The meeting in New York had a “very friendly atmosphere,” according to synagogue minutes, which recorded that Morgenstern and his representatives were “amenable to every suggestion made by the congregation representative.”
By June, however, negotiations appear to have soured.
Samuel Adelson, a prominent member of the shul, reported back to the congregation that Morgenstern was willing to give up the letter but that he had some terms of his own, which were yet to be revealed. “If negotiations fail,” Adelson said, “the matter will have to go through federal courts.”
The congregational leaders were so sure of themselves that they began discussing plans to build a fireproof vault in the synagogue’s northwest wall.
But when the Touro delegation returned to New York later that June, Morgenstern did not attend a preplanned meeting. Instead, the delegation was told that Morgenstern had been advised by a lawyer to stay away so that “no process or injunction could be served.”
Howard Rubenstein, the legendary New York public relations man and Morgenstern’s spokesman from the mid-1950s, said he was not present at these discussions. But he did remember negotiations between the Morgenstern Foundation and Touro synagogue after 1954.
“I have some recollection he was reluctant to lose control of the letter,” said Rubenstein.
Rubenstein said Morgenstern was worried that too few people would see the letter if he loaned it to Touro and that he might lose control of the document altogether. Referring to the negotiations, Rubenstein said, “It started out in a very friendly way. It ended up with, I think, both sides being somewhat aloof.”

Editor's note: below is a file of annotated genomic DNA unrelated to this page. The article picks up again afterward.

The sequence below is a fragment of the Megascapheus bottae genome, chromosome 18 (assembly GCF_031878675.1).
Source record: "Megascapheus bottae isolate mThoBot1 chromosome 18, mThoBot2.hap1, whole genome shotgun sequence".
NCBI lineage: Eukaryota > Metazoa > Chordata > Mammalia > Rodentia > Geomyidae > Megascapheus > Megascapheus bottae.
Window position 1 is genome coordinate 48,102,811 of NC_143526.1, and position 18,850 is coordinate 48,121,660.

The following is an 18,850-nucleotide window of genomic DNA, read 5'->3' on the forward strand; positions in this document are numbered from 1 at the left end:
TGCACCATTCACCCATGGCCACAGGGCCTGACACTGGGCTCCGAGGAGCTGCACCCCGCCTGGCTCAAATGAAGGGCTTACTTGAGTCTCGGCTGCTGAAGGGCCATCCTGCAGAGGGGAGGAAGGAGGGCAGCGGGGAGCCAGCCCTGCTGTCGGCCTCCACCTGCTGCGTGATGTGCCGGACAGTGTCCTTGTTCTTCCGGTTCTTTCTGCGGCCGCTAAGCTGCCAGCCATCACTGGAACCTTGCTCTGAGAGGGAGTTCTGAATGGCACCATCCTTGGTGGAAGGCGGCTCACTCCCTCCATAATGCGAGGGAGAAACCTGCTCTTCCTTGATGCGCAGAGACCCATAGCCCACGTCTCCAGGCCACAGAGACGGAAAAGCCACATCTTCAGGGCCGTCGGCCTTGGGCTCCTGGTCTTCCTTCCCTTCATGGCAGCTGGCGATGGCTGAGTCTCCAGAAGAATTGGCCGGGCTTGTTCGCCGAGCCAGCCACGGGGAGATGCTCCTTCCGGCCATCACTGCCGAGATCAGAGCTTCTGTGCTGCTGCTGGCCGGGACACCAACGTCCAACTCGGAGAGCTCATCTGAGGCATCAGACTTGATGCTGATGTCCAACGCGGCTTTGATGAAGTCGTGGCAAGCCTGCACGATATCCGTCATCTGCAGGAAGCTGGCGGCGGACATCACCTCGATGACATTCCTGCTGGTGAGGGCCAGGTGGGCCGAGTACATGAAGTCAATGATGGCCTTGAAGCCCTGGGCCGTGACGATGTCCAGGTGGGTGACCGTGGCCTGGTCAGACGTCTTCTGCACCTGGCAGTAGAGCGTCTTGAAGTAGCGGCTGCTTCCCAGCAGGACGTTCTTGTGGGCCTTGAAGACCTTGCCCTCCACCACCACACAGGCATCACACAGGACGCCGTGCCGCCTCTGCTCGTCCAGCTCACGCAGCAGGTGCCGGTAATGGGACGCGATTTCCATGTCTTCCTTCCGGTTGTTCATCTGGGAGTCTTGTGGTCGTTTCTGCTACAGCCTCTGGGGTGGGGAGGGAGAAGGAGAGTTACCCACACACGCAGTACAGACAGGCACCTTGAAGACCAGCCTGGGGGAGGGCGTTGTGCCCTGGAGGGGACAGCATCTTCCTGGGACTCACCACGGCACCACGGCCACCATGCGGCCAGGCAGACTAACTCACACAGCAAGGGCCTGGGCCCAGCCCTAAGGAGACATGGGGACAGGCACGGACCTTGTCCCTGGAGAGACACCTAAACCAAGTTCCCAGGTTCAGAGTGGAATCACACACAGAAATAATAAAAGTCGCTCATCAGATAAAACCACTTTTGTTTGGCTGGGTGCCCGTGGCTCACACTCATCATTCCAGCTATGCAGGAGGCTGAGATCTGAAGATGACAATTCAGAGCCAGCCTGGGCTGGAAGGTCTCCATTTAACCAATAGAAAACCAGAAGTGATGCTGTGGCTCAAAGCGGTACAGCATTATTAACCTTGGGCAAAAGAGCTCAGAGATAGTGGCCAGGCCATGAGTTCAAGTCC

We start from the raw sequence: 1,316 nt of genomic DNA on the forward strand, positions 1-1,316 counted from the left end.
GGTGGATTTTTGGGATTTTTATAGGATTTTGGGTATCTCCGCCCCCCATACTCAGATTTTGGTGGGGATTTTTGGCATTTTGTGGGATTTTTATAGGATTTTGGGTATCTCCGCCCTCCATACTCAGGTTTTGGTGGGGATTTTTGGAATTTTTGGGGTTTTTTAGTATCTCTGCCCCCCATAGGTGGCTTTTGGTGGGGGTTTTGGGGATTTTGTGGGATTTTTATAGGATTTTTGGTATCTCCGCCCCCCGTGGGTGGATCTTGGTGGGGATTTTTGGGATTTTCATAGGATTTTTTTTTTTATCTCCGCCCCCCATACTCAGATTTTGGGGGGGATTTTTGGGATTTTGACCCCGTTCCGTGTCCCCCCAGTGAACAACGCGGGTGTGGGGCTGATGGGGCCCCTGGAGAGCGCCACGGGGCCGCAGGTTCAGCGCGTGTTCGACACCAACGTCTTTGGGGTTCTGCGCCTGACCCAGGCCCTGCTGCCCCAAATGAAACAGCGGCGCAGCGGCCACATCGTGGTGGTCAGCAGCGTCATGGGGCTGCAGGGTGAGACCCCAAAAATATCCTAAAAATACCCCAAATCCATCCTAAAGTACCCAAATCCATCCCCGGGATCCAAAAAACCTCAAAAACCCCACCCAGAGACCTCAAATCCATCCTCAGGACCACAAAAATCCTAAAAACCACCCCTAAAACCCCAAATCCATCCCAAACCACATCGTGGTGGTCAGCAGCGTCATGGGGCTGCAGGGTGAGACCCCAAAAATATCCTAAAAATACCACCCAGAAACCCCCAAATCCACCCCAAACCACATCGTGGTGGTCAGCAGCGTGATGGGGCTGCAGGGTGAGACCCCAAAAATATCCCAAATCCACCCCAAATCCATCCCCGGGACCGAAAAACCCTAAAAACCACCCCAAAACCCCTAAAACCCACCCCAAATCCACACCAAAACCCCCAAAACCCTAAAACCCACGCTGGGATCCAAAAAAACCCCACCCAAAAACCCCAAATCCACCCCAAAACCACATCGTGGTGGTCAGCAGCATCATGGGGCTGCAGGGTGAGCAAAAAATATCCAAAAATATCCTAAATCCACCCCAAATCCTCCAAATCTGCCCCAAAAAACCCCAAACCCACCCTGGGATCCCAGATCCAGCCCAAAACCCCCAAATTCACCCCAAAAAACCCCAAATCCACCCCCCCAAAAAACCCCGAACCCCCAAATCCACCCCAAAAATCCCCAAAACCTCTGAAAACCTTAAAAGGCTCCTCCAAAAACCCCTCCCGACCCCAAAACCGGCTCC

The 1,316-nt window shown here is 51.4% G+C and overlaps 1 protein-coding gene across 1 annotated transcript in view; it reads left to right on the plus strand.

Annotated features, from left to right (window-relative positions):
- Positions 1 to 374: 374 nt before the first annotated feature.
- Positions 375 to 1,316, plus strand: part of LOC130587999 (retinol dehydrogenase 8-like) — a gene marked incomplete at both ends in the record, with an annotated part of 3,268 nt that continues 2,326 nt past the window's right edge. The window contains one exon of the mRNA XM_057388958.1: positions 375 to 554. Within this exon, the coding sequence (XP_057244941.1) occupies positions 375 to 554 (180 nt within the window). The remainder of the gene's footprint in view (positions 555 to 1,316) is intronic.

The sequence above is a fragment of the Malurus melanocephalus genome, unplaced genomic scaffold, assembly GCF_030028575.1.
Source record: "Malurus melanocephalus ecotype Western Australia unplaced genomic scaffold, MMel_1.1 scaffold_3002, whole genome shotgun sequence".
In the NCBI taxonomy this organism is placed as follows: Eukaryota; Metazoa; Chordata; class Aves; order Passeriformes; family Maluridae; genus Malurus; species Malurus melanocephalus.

Today, Touro Synagogue has nowhere near the funds necessary to care for the letter, which is sensitive to light, heat and humidity. The letter is also very valuable. Specialists in the rare document world believe it could be worth as much as $10 million.
Ambassador John L. Loeb Jr., who recently paid for an eponymous $10 million visitor center next door to the synagogue, once approached the Morgenstern Foundation about buying the letter. But Stokes, of the Rhode Island Economic Development Corporation, who accompanied Loeb in those discussions, said that in addition to the cost, the level of security required and the liability were too great.
There remains another question regarding Morgenstern’s purchase.
A New York Times article, in 1951, named Morgenstern as a director of the Society of Friends of Touro Synagogue — now The Touro Synagogue Foundation — as early as 1950.
Andy Teitz, chairman of the Foundation, said that if Morgenstern was on the board in 1949 there may be questions regarding the legality of the purchase.
Teitz, whose father, Alexander, warned the Touro congregation of its legal rights 60 years ago, said: “If Morgenstern was on the board when he came into contact with the letter, I would argue he had a fiduciary duty to acquire it for the congregation.”
Contact Paul Berger at email@example.com